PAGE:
A former Vancouver sex worker and an advocacy group for sex workers have won the right to challenge the country's Criminal Code prostitution laws in BC, the Supreme Court of Canada ruled Sept 21.
The case began in 2007 in BC Supreme Court as a challenge to the communicating, procurement, bawdyhouse and living off the avails of prostitution laws. It became a fight for access to justice that ended in the Ottawa court.
In allowing the case to proceed, Supreme Court of Canada Justice Thomas Cromwell ruled that it is in the public interest as its issues transcend the applicants' own interests and could assist "the most marginalized members of society."
He also said a decision in the case could prevent large numbers of similar challenges that would take up court time. Allowing the case to proceed would "promote the economical use of scarce judicial resources," he ruled.
Advocates hailed the ruling as a win for access to justice for marginalized people and groups across Canada who might not be able to bring challenges to laws they see as unjust.
"We want sex workers to have safety and control and the ability to determine the conditions and circumstances of their work," says lawyer Katrina Pacey (centre, with Laura Track, left, and Sheryl Kiselbach), who hailed today's decision.
(Jeremy Hainsworth photo)
"The court has increased opportunities to access justice for all marginalized persons who face barriers to bringing human rights claims before the courts. It’s not hard to imagine other groups, such as prisoners, people who use drugs, people living with HIV and children, who will benefit from the ability to litigate human rights cases as a collective," says PIVOT Legal Society's Katrina Pacey, one of the lawyers on the case.
"It's an important victory for access to justice,” agrees Laura Track of West Coast LEAF Women's Legal Education and Action Fund.
At its heart, though, the case is a fight to overturn laws advocates say endanger survival sex workers.
"Now, finally, I can go to court and tell the judge how the law affected me, and how it affects other sex workers, and get some change," says former sex worker Sheryl Kiselbach, who brought the case alongside Downtown Eastside Sex Workers United Against Violence Society (SWUAVS).
"I think it sends a message of hope, I hope, that things will change, that they [sex workers] can be safe, that they can work together, that they needn't fear the police," says Kiselbach, who spent 30 years in the sex trade. "I think it sends a message to the predators also that they can't violate this marginalized population."
It’s “ridiculous” that the case has taken five years — and a large amount of government resources on appeals — to get this far, Kiselbach adds.
Pacey says everyone involved in the case is there "because we want adult sex work in Canada decriminalized."
"We want sex workers to have safety and control and the ability to determine the conditions and circumstances of their work," Pacey says. "The Supreme Court has sent a very strong message that the rights of these women matter."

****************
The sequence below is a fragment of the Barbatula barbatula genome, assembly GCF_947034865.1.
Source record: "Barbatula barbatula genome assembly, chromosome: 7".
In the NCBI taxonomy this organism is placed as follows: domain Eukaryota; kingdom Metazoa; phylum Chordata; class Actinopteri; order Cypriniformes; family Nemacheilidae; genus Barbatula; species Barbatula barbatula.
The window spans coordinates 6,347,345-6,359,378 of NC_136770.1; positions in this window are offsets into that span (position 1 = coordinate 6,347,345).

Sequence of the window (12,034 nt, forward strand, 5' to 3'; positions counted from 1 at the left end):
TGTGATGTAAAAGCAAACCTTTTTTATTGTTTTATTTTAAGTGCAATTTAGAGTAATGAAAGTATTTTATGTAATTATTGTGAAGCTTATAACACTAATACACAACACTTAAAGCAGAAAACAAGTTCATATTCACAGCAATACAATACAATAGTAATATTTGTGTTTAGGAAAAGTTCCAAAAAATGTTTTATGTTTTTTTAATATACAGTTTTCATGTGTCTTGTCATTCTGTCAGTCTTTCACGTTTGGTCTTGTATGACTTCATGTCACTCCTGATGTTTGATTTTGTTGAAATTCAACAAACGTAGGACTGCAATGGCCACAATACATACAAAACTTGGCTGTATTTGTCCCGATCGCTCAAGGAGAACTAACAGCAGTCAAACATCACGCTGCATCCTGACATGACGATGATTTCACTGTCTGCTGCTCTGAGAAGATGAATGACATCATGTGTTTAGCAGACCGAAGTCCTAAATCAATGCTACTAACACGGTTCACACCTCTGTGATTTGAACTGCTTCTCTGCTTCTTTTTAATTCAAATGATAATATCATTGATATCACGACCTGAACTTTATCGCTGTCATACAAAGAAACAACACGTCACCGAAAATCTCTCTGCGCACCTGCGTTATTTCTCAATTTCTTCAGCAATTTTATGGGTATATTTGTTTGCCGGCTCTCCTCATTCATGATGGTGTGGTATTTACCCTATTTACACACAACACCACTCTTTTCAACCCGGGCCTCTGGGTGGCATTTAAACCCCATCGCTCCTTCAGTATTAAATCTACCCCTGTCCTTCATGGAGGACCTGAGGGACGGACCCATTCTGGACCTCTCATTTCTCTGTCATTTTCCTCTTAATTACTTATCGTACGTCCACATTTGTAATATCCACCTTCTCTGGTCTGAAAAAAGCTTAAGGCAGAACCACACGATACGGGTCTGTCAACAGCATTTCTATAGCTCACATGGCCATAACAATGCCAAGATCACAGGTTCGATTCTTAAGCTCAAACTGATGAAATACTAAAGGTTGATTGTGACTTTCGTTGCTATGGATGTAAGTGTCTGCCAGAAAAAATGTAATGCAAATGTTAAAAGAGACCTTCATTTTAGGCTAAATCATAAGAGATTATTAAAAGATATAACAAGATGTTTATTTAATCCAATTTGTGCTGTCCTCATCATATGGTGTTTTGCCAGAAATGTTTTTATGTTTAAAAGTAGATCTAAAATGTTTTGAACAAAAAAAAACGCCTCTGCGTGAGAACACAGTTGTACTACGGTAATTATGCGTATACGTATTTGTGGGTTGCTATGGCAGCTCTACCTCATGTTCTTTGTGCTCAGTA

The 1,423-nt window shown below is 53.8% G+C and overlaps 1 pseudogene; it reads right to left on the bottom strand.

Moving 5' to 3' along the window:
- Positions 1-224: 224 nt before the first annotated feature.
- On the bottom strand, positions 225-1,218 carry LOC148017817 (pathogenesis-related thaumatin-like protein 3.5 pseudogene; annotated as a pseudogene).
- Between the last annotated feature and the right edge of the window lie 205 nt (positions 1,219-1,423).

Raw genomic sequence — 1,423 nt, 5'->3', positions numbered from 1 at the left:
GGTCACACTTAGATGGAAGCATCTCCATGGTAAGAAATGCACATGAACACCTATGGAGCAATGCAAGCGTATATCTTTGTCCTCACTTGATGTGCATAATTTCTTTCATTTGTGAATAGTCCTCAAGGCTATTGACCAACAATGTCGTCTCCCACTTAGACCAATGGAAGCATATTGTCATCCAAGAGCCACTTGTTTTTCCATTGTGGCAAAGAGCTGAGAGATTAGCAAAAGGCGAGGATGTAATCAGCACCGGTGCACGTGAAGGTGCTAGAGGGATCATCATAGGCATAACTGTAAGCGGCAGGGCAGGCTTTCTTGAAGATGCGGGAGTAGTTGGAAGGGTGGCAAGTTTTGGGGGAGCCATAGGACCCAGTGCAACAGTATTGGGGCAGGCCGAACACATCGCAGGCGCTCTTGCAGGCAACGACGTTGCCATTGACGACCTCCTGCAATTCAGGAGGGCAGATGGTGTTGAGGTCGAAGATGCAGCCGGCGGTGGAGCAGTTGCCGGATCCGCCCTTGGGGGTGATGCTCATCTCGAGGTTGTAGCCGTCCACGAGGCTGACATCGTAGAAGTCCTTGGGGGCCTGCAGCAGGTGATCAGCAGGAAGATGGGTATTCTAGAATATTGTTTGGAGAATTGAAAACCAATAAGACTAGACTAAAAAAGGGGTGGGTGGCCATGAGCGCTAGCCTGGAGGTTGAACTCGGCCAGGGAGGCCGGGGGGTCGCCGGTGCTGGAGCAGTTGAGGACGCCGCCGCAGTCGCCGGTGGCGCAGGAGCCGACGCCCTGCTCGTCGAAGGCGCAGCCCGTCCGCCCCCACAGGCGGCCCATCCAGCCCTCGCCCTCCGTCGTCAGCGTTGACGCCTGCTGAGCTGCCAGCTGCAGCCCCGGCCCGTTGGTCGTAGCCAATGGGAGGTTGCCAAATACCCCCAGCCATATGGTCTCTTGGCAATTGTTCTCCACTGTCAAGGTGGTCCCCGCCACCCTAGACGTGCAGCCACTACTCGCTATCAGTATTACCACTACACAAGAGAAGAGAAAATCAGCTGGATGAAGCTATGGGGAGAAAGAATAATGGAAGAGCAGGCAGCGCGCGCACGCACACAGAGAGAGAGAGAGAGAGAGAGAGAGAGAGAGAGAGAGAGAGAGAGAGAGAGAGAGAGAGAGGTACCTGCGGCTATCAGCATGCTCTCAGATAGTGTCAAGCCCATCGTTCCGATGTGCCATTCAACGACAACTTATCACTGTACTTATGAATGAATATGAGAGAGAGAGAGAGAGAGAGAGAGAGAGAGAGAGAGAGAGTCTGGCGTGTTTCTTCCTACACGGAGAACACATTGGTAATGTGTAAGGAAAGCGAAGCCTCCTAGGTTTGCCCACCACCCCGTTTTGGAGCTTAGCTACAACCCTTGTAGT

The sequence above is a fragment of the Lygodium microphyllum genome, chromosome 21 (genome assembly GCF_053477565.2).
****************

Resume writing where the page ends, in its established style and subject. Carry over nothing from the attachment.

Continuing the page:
Kiselbach and SWUAVS say the current prostitution laws infringe their freedom of association rights and prevent them from joining together to improve the health and safety conditions of their work. The laws also undermine their security and infringe their freedom of expression rights by making public communication with potential clients illegal, they say.
The Supreme Court of Canada ruling allowing the case to move forward resulted from a federal government appeal of the 2010 BC Court of Appeal ruling that allowed Kiselbach and SWUAVS to challenge the prostitution laws.
Kiselbach's and SWUAV's initial attempt to challenge the laws were thwarted in December 2008 when BC Supreme Court Justice William Ehrcke ruled that neither SWUAVS nor Kiselbach could bring the case as they had not been charged with any of the offences — a standard precursor to a constitutional challenge.
Ehrcke disagreed with Kiselbach's and SWUAV's argument that they should be allowed to represent prostitutes because if working prostitutes revealed their line of work in court they could lose their homes, their johns and their livelihood; face retaliation from police and johns; and possibly the apprehension of their children.
The appeals court overturned Erhcke's decision and allowed Kiselbach and SWUAV to challenge the laws themselves. But the federal government appealed. Today’s decision allows Kiselbach and SWUAV to finally have their day in BC Supreme Court.
The BC case is one of two making their way through the courts that challenge Canada's sex work laws.
On March 25, the Ontario Court of Appeal struck down two prostitution laws as unconstitutional. The judges agreed with an earlier decision that the law prohibiting bawdyhouses and the law that makes it illegal to live off the avails of sex work should be struck down, but three of the five judges chose to uphold a law that prohibits public communication for the purposes of prostitution.
The federal government is appealing the decision to strike the two laws.
Justice Cromwell noted the Ontario case is parallel to the one in BC but found each case raises different issues. "The claimants in Bedford [Ontario] were not primarily involved in street-level sex work, whereas the main focus in this case is on those individuals," he said in the ruling.
"The existence of the Bedford litigation in Ontario, in the circumstances of this case, does not seem to me to weigh very heavily against the respondents in considering whether their suit is a reasonable and effective means of bringing the pleaded claims forward," Cromwell continued.
Pacey didn't know when the BC case would return to court.